mixing shellac flakes

Discussion in 'Finely Finished' started by jtoomb, Nov 14, 2019.

  1. jtoomb

    jtoomb TDPRI Member

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    Preval'ing my 1st maple neck soon and have a few colors of dewaxed shellac flakes. My question is, to mix colors do I:

    1. mix different color flakes into 1 container?
    2. mix containers of single colors?
    3. Or not mix, and spray lighter or darker layers over each other to get the desired result?

    Cheers!
     
  2. jrblue

    jrblue Tele-Afflicted

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    I don't know if there really is a single answer, but I know what I'd do: mix the flakes from the get-go and get the tone you like. Layers is asking for trouble; mixing colors separately and then combining seems unnecessarily complicated. I love, love, love shellac, and hope your project goes well. It's great stuff, IMO.
     
  3. jtoomb

    jtoomb TDPRI Member

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    Thanks for
    Thanks for the input! That sounds like a plan. Does it usually dry darker, lighter or about how it looks mixed? I’m planning on spraying a vintage tint, laying out a decal then spraying clear over until it’s smooth. Should I plan on spraying several tinted layers? From what I’ve read I should plan on spraying a crap ton of clear layers to smooth out the decal edges. Below is the link to my progress, if interested. Thanks again!
    https://www.tdpri.com/threads/wood-filler-and-sanding-sealer.976543/
     
  4. bender66

    bender66 Poster Extraordinaire

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    I tried a Preval on a neck. It was too thick despite thinning the shellac.

    I had much better, actually great results, doing the French polish method. Some nitro lacquer over & that neck is still feeling/looking good.
     
  5. Vizcaster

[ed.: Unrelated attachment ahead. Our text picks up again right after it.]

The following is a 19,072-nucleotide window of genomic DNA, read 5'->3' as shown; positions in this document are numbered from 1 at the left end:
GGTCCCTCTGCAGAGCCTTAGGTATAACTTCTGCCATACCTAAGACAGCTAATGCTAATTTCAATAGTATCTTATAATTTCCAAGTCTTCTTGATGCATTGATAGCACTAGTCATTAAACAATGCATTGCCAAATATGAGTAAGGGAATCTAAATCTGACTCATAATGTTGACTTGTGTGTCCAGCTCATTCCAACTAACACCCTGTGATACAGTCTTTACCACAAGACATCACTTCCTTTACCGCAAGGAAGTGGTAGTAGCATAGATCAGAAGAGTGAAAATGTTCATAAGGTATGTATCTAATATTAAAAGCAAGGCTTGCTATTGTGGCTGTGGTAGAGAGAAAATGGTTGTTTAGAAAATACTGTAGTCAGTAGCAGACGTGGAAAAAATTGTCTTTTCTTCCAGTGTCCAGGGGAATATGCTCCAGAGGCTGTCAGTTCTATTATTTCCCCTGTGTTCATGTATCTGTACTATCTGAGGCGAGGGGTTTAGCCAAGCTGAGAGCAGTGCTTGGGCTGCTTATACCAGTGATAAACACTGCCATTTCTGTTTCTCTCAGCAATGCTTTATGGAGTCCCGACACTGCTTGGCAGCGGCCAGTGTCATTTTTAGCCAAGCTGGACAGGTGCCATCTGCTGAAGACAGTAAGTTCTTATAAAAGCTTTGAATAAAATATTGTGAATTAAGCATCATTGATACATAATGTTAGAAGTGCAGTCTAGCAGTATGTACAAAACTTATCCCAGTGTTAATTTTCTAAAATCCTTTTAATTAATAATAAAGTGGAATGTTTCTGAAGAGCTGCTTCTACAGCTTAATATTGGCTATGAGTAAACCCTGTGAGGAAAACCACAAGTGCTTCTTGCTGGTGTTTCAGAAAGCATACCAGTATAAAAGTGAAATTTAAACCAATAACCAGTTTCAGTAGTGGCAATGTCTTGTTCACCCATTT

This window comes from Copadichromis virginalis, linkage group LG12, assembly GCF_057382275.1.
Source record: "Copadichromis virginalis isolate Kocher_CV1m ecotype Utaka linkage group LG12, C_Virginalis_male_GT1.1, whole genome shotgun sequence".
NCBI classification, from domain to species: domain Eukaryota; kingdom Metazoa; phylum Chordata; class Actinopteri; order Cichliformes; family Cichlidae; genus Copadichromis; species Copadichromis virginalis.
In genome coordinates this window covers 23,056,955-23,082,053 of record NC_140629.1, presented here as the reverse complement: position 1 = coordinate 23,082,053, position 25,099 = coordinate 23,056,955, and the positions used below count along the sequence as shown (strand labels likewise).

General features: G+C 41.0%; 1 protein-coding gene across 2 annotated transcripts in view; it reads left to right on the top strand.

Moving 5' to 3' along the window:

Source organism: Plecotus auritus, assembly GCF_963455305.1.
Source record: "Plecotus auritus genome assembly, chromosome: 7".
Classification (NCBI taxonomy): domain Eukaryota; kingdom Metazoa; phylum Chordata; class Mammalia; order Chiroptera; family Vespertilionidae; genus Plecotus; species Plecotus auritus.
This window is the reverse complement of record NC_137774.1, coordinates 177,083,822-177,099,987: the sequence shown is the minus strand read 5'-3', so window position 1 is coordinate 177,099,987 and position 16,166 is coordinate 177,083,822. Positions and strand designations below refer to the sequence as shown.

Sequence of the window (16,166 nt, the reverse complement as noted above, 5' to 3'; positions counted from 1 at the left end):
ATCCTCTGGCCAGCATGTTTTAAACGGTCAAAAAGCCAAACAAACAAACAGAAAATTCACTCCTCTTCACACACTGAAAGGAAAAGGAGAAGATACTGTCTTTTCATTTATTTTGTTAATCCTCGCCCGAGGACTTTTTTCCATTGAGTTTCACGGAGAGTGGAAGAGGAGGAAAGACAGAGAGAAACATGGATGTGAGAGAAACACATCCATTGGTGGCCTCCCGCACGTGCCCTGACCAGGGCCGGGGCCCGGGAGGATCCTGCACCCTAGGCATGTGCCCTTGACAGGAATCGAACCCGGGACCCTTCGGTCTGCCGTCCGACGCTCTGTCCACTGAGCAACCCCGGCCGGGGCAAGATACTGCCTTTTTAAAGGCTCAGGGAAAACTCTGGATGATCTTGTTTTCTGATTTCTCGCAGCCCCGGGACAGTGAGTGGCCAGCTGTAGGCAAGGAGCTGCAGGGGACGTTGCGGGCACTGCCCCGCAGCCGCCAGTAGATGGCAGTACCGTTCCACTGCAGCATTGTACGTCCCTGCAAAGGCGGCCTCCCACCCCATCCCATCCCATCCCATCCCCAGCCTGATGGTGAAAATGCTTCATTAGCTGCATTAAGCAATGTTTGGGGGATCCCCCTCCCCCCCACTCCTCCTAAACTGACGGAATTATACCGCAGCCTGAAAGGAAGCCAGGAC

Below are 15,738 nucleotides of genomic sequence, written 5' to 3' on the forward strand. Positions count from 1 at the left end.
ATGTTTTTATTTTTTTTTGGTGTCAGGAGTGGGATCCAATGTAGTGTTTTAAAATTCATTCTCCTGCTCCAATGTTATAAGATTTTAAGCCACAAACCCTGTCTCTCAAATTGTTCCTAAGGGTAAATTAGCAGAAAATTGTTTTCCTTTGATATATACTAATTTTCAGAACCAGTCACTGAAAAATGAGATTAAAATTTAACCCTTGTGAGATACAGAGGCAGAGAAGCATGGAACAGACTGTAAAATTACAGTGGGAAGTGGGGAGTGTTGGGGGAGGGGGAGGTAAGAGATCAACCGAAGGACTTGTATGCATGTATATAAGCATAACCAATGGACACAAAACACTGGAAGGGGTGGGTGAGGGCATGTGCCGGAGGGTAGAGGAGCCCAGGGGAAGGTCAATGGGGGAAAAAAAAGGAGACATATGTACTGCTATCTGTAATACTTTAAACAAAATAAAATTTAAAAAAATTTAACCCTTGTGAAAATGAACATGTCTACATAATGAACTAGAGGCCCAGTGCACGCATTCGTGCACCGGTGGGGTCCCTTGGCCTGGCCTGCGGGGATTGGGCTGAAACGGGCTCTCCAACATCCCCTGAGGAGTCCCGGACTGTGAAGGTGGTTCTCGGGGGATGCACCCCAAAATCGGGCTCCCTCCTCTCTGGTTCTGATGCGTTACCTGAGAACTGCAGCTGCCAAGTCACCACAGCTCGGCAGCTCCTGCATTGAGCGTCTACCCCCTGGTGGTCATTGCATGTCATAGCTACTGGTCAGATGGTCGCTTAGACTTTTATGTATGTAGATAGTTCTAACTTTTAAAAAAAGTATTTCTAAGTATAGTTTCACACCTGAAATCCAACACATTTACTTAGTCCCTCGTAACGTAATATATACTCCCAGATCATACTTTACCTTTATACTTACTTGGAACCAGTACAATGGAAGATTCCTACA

Vizcaster Poster Extraordinaire

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    I would recommend mixing in small batches. The darker garnet types might have some sediment even after they're dissolved, so you'll want to filter that mini batch with a few layers of cheesecloth in a funnel (a coffee filter takes forever, too fine). Also some colors are more "de-waxed" than others so you might want to decant to remove the wax before mixing. Besides its so much easier to see what color your getting after the flakes are dissolved.

    But no, I would not try layers of different colors - the solvent from each new coat will melt what's already there and if there are any runs or sags they'll be a different color (don't ask me how I know that). Better to mix the color you want and then spray enough coats to sneak up on the depth or coverage that you're looking for.

    And always get fresh denatured alcohol because the longer the can is open the more moisture it will absorb from the atmosphere and eventually the shellac won't dry as hard.
     
  6. Derek Kiernan

    Derek Kiernan Friend of Leo's

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    I've been using shellac for over two years now for everything I do. I finally switched to Klean-Strip's Green denatured alcohol from their regular one, and my results are fantastically better. I'm "guessing" (with plenty of internet evidence) that the main jump in quality here is from the completely different balance to the alcohol blend. The normal can is somewhere in the area of 40-45% ethanol, while the green is 85-90%. Using an alcohol blend that's probably around half methanol is needlessly stressful. It seems to flash off somewhere near 10x faster than ethanol alone (or with minor amounts of other alcohol). Stick to ethanol. This might be my single largest recommendation now.


    You can absolutely mass out the ratios you want and dissolve the flakes together. The less pale the shellac, the less refined it is, so you'll want to run it through a filter to ensure there's nothing extra undissolved. French polishing and other variants in wipe-based applications are actually very easy to execute, with the primary exception that you have to decide how you want to fill the pores -- either with a modern method, the French polishing method (cutting back with pumice), or purely sanding back as you build to ensure everything's level. Maple's obviously less porous than most woods used for bodies, but even then, you really shouldn't count on spraying to do all the work for you and eliminate it as a variable. If you're set on spraying, I would consider doing the final coat(s) by hand to bring out the rich dimensional quality people appreciate from shellac, which is probably the most decisive reason to use it contemporarily. I also like the feel, but I'm sure I'd enjoy Tru Oil as well.
     
  7. Biffasmum

    Biffasmum TDPRI Member

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    I’d suggest practising mix ratios on same, sample wood types then decide what you like. You can buy some maple boards, cut them down and try out crazy stuff and see what works. Shellac keeps for a while, so the only obstacles are your creativity and impatience!
     
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